Disability rights advocates are continuing to make their displeasure with the recently passed state budget known, this time by publicly releasing a letter sent to Governor Pat Quinn and Michelle Saddler, earlier this month.
In it, Rita Burke, president of the Illinois League of Advocates for the Developmentally Disabled (IL-ADD), warned that the state's eight developmental centers are being set up for failure, adding that by July 1 the facilities "will be so underfunded that decertification and loss of federal matching funds will certainly result."
Last month, the General Assembly passed the still-unsigned 2012 state budget, which will severely cut funding for the state's eight residential centers for Illinoisans with the most profound disabilities. Officials for IL-ADD say the 25 percent budget cut would amount to a loss of $80 million for the facilities located in Anna, Centralia, Dixon, Dwight, Jacksonville, Kankakee, Park Forest, and Waukegan.
In Burke's letter, she requested a meeting between Quinn and representatives from the eight facilities -- outlining the serious aftermath that could follow from the budget cuts. She also noted how the closure of just one State Operated Development Center (SODC) facility led to immense chaos and life-threatening adjustments for its residents:
We understand that your proposed budget fully funded our Centers and this budget is not your doing. However, the decision of what to do with it is yours. We want you to understand how high the stakes are for our family members and need to know what you can do to save them.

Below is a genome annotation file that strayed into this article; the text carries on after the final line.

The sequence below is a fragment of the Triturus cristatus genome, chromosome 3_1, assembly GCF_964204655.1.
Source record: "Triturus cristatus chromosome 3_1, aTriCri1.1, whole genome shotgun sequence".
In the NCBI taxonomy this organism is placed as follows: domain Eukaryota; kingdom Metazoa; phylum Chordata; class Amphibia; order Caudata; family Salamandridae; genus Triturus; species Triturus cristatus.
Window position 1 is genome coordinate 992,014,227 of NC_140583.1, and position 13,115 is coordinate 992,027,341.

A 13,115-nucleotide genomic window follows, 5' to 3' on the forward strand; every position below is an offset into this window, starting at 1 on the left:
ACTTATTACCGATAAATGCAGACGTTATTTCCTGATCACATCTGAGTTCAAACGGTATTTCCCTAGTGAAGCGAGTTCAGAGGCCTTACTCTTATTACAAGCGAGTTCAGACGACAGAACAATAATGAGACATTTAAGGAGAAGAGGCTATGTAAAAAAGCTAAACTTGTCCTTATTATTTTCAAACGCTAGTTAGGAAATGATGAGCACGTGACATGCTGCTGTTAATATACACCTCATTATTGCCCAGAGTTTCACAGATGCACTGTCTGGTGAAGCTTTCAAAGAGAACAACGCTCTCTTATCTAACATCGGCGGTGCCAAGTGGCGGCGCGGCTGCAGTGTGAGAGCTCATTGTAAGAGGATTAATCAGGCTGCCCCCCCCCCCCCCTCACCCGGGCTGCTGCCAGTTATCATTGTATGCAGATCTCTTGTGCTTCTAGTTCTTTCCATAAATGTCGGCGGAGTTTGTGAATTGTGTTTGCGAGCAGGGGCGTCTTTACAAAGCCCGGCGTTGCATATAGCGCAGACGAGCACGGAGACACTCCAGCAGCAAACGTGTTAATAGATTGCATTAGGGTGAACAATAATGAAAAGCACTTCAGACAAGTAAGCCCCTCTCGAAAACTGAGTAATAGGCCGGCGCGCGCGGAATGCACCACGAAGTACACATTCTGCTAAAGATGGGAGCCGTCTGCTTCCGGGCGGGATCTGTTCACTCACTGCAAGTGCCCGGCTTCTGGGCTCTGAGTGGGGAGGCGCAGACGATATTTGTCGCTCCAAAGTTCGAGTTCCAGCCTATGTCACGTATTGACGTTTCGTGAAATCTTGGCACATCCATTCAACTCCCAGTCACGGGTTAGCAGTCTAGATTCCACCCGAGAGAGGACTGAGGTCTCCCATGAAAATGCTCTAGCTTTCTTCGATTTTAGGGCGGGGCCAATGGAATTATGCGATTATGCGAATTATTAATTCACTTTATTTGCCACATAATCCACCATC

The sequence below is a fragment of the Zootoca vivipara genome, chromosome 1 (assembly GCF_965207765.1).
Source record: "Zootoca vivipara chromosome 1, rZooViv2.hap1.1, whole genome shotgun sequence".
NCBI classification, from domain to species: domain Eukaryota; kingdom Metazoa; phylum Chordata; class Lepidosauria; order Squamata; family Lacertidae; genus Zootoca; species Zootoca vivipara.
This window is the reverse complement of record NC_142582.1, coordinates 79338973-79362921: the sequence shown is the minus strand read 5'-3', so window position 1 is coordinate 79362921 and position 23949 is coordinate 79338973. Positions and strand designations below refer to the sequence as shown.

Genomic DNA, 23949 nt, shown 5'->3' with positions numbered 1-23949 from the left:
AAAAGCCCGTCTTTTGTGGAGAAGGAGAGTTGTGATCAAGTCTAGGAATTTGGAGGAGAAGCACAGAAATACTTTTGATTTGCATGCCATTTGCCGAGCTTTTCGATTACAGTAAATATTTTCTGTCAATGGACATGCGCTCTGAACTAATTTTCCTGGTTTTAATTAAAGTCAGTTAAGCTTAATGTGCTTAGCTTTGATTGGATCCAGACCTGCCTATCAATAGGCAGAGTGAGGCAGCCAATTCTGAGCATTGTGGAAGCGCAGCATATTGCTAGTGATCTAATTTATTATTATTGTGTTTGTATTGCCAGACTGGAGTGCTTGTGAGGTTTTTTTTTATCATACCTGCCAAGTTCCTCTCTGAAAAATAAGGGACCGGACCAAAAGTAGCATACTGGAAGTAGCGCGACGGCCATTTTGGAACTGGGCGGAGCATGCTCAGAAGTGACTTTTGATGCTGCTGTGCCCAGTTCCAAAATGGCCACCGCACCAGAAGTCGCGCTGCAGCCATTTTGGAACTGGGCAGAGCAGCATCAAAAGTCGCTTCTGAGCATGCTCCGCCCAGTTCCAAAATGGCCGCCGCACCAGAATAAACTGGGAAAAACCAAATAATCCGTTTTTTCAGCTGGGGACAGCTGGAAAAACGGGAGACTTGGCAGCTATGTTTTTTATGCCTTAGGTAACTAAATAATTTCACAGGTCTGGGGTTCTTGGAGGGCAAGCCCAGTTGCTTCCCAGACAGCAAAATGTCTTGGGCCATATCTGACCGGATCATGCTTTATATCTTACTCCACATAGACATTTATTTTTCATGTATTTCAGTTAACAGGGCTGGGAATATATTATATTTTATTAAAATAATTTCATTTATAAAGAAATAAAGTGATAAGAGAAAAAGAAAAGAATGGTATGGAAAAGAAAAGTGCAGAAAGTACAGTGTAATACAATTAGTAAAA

We believe there is urgency in this request. By July 1, 2011, our Centers will be so underfunded that decertification and loss of federal matching funds will certainly result. Our Centers will not survive. Our family members cannot survive without them. Almost every SODC resident has come from failed community placements. The community cannot serve our loved ones’ extreme needs nor protect them from harm, can refuse to accept them, and can expel them, facts to which many family members can attest in their own anguished stories.
The closure of Howe Developmental Center took nearly a year and 70% of those residents moved to other SODCs. Despite a seemingly cautious pace and apparent care in the selection of the next placements, thirteen people died following transition from Howe, possibly related to the trauma of transition. This budget does not allow for a cautious pace nor movement to other SODCs. The community which is currently inadequate to support extremely high needs individuals is also cut in this budget and will become even more ill-equipped to fill a void left by SODC closures. Where will our loved ones go? What is their future—do they have one?
You must be aware that the advocates for SODC closures do not need that level of care and do not advocate for those who do. ... There are budget cuts that will not cost innocent lives. Cuts to our State Operated Developmental Centers are not among them.
Some Illinois families are taking matters into their own hands in order to ensure that their relative is in a place where they will get the care they need -- and in some cases that means abandoning the state altogether. A recent report in the Chicago Tribune highlighted this trend of migrating to states with perceivably better budgets for disability services, like Michigan and Wisconsin. Check out this video from the report of one Broadview, Illinois family's story detailing how life changed for them and their disabled daughter after having moved to Michigan:.